Saturday, November 16, 2013

White Material

WHITE MATERIAL               B                     
France  Cameroon  (106 mi)  2010  ‘Scope  d:  Claire Denis

At least partially inspired by the heroine in Doris Lessing’s 1950 novel The Grass Is Singing, this is a film with Denis’ imprint all over it, but also one that struggles to emotionally grab hold of the audience, as much of it has the illusionary appearance of a nightmarish bad dream, perhaps a hallucination, as Denis accentuates the lush, dreamy landscape for an interior story of madness in the midst.  Set in an unnamed former French colonial African country that is going through extreme political turmoil with rebel African forces mounting attacks forcing the whites out of the country, demanding that what possessions they leave behind, which they contemptuously call “white material,” rightly belongs to them.  Shown in a fractured flashback style that makes free association use of time, jumping back and forth between events, and told from the ever more precariously dangerous point of view of a righteously stubborn and seriously delusional white family that runs a coffee plantation and refuses to be scared off their land, despite signs of vicious brutality all around them.  Isabelle Huppert, in her pretty pink dresses, runs the coffee plantation, where even after all her black workers escape in mass to safety routinely hires more workers, claiming they only need 5 days to harvest this year’s crop or all will be lost.  Her husband, Christopher Lambert, sees the writing on the wall and recommends they heed the French helicopter that urges them to escape while they can, as the French government is pulling out of the country in advance of a bloody civil war, but Huppert scoffs at the idea of returning to France, which she sees as regimented and overly conventional, mediocre even, preferring the open freedom they have here, even as it is disappearing before her eyes.     

Because of the altered time structure, the audience is intentionally bewildered by the disorienting sequence of events, never knowing what actually precedes what is shown onscreen, which adds to the confusion that already exists from the escalating violence.  While the family may be blind to events around them, the audience witnesses signs of danger everywhere, much like a ghost story, as armed elementary-aged children enter their house at will, but may as well be invisible to Huppert.  Similarly, advancing rebel forces are little more than abandoned or orphaned children carrying automatic weapons and oftentimes fueled by unnamed pharmaceutical drugs which they take by the handful.  More telling is the relationship Huppert has with her son (Nicolas Duvauchelle), a lazy, sit-on-his-ass, overly indulged grown kid who refuses to offer any help whatsoever to the growing family crisis, yet Huppert refuses to allow anyone to criticize his overt weaknesses.  Instead he is humiliated by well-armed kids who leave him stripped naked on his own property, which sends him into a rage of senseless psychotic behavior, crossing the line with some of the domestics, finding himself without a home or a country that wants him, a metaphor for the whites losing their purpose for being there, especially with roaming gangs in the vicinity so willing to slit their throats, as they have nothing, while the whites have everything to lose and nothing to gain.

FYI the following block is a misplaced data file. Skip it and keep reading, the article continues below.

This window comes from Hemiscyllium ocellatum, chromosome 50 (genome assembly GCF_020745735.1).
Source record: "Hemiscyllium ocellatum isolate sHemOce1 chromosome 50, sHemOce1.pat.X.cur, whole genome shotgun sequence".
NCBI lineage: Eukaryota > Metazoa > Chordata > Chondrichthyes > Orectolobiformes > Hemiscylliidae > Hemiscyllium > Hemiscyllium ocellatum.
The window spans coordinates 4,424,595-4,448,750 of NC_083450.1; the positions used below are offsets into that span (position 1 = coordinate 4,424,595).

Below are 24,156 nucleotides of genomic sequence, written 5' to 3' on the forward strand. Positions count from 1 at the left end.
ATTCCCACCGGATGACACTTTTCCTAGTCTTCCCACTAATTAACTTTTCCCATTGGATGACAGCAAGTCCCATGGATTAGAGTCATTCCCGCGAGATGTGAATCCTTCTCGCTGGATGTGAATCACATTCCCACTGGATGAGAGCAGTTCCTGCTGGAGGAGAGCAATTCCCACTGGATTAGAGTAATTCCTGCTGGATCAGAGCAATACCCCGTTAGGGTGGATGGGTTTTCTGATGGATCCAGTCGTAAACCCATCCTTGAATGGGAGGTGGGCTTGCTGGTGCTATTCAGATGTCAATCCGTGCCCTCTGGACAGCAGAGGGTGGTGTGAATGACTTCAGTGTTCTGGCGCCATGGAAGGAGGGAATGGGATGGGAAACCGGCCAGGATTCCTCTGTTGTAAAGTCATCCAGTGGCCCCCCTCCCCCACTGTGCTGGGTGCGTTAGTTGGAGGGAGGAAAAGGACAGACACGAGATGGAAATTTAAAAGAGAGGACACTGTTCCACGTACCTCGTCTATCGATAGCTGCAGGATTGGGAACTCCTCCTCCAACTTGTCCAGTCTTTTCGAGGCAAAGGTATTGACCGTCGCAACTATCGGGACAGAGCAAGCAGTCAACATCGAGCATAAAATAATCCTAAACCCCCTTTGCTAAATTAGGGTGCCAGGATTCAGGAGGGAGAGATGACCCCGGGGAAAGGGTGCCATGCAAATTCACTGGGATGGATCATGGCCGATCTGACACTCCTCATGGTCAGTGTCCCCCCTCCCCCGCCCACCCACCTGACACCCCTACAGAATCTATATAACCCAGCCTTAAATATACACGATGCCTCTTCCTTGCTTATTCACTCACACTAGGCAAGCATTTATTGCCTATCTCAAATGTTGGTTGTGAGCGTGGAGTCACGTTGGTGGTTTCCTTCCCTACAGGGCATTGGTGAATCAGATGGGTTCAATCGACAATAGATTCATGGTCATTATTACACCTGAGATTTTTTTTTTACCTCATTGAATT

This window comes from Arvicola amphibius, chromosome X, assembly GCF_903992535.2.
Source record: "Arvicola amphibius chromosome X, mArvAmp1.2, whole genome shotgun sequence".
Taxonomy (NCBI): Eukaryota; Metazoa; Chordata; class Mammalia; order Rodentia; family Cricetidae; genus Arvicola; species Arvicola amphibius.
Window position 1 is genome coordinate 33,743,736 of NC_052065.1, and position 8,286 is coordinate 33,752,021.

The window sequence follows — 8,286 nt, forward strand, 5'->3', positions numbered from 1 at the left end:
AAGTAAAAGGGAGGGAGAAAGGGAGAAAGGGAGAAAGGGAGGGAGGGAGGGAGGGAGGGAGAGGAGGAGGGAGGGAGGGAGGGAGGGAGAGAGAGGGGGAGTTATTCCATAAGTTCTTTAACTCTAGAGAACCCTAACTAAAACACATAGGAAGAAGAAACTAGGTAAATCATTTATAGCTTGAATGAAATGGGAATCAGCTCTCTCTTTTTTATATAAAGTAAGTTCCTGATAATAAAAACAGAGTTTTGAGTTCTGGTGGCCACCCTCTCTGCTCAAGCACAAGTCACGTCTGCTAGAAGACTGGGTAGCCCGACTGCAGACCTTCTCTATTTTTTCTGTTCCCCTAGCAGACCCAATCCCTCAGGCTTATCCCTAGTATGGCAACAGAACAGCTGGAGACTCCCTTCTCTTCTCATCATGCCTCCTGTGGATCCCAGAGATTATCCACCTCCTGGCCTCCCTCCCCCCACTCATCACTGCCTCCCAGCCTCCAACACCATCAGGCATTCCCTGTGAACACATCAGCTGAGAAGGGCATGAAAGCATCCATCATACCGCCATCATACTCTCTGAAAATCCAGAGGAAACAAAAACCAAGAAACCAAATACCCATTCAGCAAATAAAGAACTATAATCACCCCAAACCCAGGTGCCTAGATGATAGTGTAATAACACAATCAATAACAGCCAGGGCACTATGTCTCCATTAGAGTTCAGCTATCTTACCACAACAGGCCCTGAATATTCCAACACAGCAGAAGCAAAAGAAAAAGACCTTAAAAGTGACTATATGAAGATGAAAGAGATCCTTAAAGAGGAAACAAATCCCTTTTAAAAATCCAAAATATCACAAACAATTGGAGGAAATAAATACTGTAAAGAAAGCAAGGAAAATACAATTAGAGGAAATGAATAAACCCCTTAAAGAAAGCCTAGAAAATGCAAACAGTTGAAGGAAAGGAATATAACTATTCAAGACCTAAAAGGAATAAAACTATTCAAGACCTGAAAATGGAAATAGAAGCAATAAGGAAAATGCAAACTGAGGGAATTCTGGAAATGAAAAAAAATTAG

This is not an easy story to tell as African civil wars turning into a bloodbath are an all too familiar pattern that western audiences are familiar with, leaving behind images of hands cut off and mutilated limbs, not to mention tribal vengeance that is among the most vicious on the planet.  But in Denis’s hands, much like the shirtless imagery of young men in Beau Travail (1999), she focuses on the shirtless young boys carrying machetes or the young girls with pistols or machine guns in their hands.  These haunting images of children really drive this film, as despite Huppert’s presence in nearly every scene, she’s running around in circles like a chicken with its head cut off, while these lost and abandoned children are supposed to be the nation’s future.   Both are equally dysfunctional and have little use for the other, understanding nothing at all about each other’s worlds.  The languid pace and dreamlike imagery creeps up on the viewer, where by the end it resembles the French plantation sequence in APOCALYPSE NOW REDUX (2001), where an apocalypse is brought upon by governments or people within an existing society that fail to heed the warning signs, as one can imagine the Vietnamese closing in on them very much like the children coming over the hills in this film, where the horror and bloody aftermath resembles the insanity sequence featuring the murder of Kurtz (Brando), where the only way to combat a growing nightmare is to enter the nightmare itself.  Here much of the threat of violence is shown with meticulous detail while the actual murders themselves remain shrouded in allegorical offscreen mystery where the viewer only sees the aftermath.  In this film, set to the mournful music of the Tendersticks, sounding much like early Pink Floyd creating a pervasive feeling of everpresent doom, they eerily blend into the same nightmare, losing all touch with reality at some point, becoming more abstract and metaphorical, where the funereal reality is lost in a hallucination of senseless and horrific violence.   

No comments:

Post a Comment